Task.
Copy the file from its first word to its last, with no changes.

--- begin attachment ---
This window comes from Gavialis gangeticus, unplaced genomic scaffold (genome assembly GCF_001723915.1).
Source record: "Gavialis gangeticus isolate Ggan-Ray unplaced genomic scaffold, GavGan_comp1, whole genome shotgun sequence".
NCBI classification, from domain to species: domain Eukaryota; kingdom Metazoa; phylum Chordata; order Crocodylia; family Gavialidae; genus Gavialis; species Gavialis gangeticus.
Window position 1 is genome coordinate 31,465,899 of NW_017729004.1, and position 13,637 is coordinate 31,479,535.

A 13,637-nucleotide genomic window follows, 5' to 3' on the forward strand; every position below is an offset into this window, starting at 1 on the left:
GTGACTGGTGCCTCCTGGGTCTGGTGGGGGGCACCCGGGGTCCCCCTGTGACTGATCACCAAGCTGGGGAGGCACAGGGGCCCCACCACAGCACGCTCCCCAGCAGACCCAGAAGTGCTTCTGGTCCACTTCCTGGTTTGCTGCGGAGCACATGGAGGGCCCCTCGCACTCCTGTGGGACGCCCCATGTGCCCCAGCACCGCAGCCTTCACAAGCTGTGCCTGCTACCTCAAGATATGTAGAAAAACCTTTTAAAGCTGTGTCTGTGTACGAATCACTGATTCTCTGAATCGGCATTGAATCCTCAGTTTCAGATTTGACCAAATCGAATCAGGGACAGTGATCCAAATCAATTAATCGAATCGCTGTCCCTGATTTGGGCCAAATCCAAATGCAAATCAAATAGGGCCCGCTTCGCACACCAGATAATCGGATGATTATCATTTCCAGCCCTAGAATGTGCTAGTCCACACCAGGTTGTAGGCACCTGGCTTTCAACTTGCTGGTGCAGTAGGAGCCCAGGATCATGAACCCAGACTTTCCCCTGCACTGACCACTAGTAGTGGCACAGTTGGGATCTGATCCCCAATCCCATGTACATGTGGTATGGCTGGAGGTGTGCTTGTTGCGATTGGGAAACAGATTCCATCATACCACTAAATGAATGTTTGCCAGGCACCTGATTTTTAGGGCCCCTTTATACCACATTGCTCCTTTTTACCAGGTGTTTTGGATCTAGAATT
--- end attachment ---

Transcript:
This window comes from Gavialis gangeticus, unplaced genomic scaffold (genome assembly GCF_001723915.1).
Source record: "Gavialis gangeticus isolate Ggan-Ray unplaced genomic scaffold, GavGan_comp1, whole genome shotgun sequence".
NCBI classification, from domain to species: domain Eukaryota; kingdom Metazoa; phylum Chordata; order Crocodylia; family Gavialidae; genus Gavialis; species Gavialis gangeticus.
Window position 1 is genome coordinate 31,465,899 of NW_017729004.1, and position 13,637 is coordinate 31,479,535.

A 13,637-nucleotide genomic window follows, 5' to 3' on the forward strand; every position below is an offset into this window, starting at 1 on the left:
GTGACTGGTGCCTCCTGGGTCTGGTGGGGGGCACCCGGGGTCCCCCTGTGACTGATCACCAAGCTGGGGAGGCACAGGGGCCCCACCACAGCACGCTCCCCAGCAGACCCAGAAGTGCTTCTGGTCCACTTCCTGGTTTGCTGCGGAGCACATGGAGGGCCCCTCGCACTCCTGTGGGACGCCCCATGTGCCCCAGCACCGCAGCCTTCACAAGCTGTGCCTGCTACCTCAAGATATGTAGAAAAACCTTTTAAAGCTGTGTCTGTGTACGAATCACTGATTCTCTGAATCGGCATTGAATCCTCAGTTTCAGATTTGACCAAATCGAATCAGGGACAGTGATCCAAATCAATTAATCGAATCGCTGTCCCTGATTTGGGCCAAATCCAAATGCAAATCAAATAGGGCCCGCTTCGCACACCAGATAATCGGATGATTATCATTTCCAGCCCTAGAATGTGCTAGTCCACACCAGGTTGTAGGCACCTGGCTTTCAACTTGCTGGTGCAGTAGGAGCCCAGGATCATGAACCCAGACTTTCCCCTGCACTGACCACTAGTAGTGGCACAGTTGGGATCTGATCCCCAATCCCATGTACATGTGGTATGGCTGGAGGTGTGCTTGTTGCGATTGGGAAACAGATTCCATCATACCACTAAATGAATGTTTGCCAGGCACCTGATTTTTAGGGCCCCTTTATACCACATTGCTCCTTTTTACCAGGTGTTTTGGATCTAGAATT